LG TV WebOS creating open Access Point

Hello,
My 2019 LG TV with ThinQ and WebOS 4.x is creating an open (unprotected) wifi access point that I can see on my iPhone, as well as that turns up in a Fing scan. It has a private IP, but it's still visible. In the Fing scan it has a Google trademark of "Google ChromeCast." My TV is using my home network as its connection for streaming, etc.

This unprotected access point seems like a risk. I've tried all manner of things in LG's ThinQ and also the Google Assistant and I can't find a way to protect the WebOS (or the Assistant.) I could block ports but my research tells me the WebOS is necessary for me to do streaming with various companies, and that's all I do with this TV is stream, I don't have cable.

My question: how risky is it to have this unprotected AP running on my TV when my TV is also connected to my home network?
Thanks,
Michael

Best Answer

  • JustinC
    JustinC Member Posts: 2
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    Accepted Answer

    Your ISP will block most connections through your modem. You can block LAN devices from connecting to each other also through your wifi router interface if your using one. If using a wifi AP also you would have to actually change settings to allow connections on your LAN unless your using old wifi protocols like WPS or someone is using a deauther and tricking you into reconnecting to try and steal your password but that's no small feat to accomplish on newer WiFi standards. Your protected on your local network. By default your modem/router will block all connections from WAN. Don't open ports to WAN that use the default ports. Change the port from default values if your using open NAT for gaming. You also can access your wifi router GUI through your ip address sign in and check security monitoring or firewall monitoring to look for odd connections or see who what and when someone was connected to your LAN.

    SleepsWithBears

Answers

  • SleepsWithBears
    SleepsWithBears Member Posts: 3
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    Thanks! When you say "Don't open ports to WAN that use the default ports" you don't mean 80 and 443 etc do you?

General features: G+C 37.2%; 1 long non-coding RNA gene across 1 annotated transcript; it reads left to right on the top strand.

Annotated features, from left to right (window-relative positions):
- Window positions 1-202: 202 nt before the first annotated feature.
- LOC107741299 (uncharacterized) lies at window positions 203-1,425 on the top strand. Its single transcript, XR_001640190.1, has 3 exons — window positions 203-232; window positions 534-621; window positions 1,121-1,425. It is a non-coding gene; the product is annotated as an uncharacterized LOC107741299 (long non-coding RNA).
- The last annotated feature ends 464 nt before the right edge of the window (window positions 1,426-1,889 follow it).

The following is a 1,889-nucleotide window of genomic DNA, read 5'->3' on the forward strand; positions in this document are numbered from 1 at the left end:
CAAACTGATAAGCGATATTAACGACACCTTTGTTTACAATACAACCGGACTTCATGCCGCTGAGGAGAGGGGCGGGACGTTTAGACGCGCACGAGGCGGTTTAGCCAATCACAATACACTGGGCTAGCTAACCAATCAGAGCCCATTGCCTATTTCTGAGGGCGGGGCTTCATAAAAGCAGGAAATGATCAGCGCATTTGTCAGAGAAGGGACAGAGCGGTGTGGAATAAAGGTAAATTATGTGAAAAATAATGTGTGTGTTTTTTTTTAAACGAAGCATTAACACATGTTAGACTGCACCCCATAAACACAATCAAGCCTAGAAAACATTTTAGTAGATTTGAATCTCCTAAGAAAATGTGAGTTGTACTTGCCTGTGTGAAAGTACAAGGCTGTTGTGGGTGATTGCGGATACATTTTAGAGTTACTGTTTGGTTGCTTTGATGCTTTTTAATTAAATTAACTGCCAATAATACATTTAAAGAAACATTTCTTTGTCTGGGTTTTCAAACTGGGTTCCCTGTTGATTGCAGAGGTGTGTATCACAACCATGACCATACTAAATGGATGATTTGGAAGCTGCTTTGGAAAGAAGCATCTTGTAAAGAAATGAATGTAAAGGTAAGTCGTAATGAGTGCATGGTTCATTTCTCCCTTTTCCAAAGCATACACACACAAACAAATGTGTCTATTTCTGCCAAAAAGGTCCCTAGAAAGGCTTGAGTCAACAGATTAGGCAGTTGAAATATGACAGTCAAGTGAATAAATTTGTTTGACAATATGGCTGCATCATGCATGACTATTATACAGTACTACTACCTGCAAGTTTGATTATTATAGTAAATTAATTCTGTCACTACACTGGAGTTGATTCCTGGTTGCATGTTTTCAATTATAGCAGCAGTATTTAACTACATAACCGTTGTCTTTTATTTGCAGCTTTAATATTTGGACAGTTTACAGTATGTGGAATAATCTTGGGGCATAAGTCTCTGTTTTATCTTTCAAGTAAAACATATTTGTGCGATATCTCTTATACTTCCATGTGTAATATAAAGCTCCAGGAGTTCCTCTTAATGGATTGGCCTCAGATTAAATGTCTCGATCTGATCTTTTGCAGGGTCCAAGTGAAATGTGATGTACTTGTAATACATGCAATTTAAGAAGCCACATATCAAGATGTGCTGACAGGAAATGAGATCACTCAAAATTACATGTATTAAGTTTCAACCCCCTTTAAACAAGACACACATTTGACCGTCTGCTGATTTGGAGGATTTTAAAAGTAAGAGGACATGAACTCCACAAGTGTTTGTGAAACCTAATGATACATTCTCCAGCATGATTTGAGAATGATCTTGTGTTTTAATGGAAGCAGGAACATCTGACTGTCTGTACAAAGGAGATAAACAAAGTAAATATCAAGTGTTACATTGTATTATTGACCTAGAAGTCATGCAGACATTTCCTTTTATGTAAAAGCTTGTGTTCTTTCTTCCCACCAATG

I took my phone off my home network and joined the WebOS AP and it did not let me access any internet resources. It is also protected by a firewall according to Fing. So I guess it's pretty well secured by the developers. Still, it's pretty ugly sitting out there, and it's on the same hardware that my network is on. That all seems kind of lame on the face of it but I guess the answer is in the details.
  • webwolf
    webwolf Member Posts: 21
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    VLANS are great, but hardly any consumer tech supports it well enough to actually work so it's not really a viable option.

    I've tried it across my network and it falls over because the router can't handle vlan tags. It's not a cheap router, the mesh works great and I'm not paying to upgrade just to get vlans working.

    I suspect mostly this stuff is a case of nobody reads the manual. And it's not made really clear even in the menus about what these technologies actually do!

  • SleepsWithBears
    SleepsWithBears Member Posts: 3
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    I'm using HomePass by Plume through my SmartThings hub, and it offers guest network options. I've found clues https://www.reddit.com/r/Plume/comments/8w10kn/question_about_plume/ that Plume supports VLAN tagging, and the Plume app does say my SmartThings hub is in Auto(Bridge) mode and that I can give users on my guest network access to devices I select on my home network, so it sounds like it supports VLAN tagging. I'll be experimenting and will report back, but does anyone have any experience or thoughts on the degree of security Plume guest networks deliver?

    For the record, here is a link about WebOS that was useful.
    https://dfarq.homeip.net/what-is-webos-on-a-tv/
    webwolf2clfrwrds
  • webwolf
    webwolf Member Posts: 21
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    ✭✭

    Could also be setting up routes from the guest WiFi network to the individual devices. See if you can enable it and check the routing tables to see if it's working that way over VLANs.

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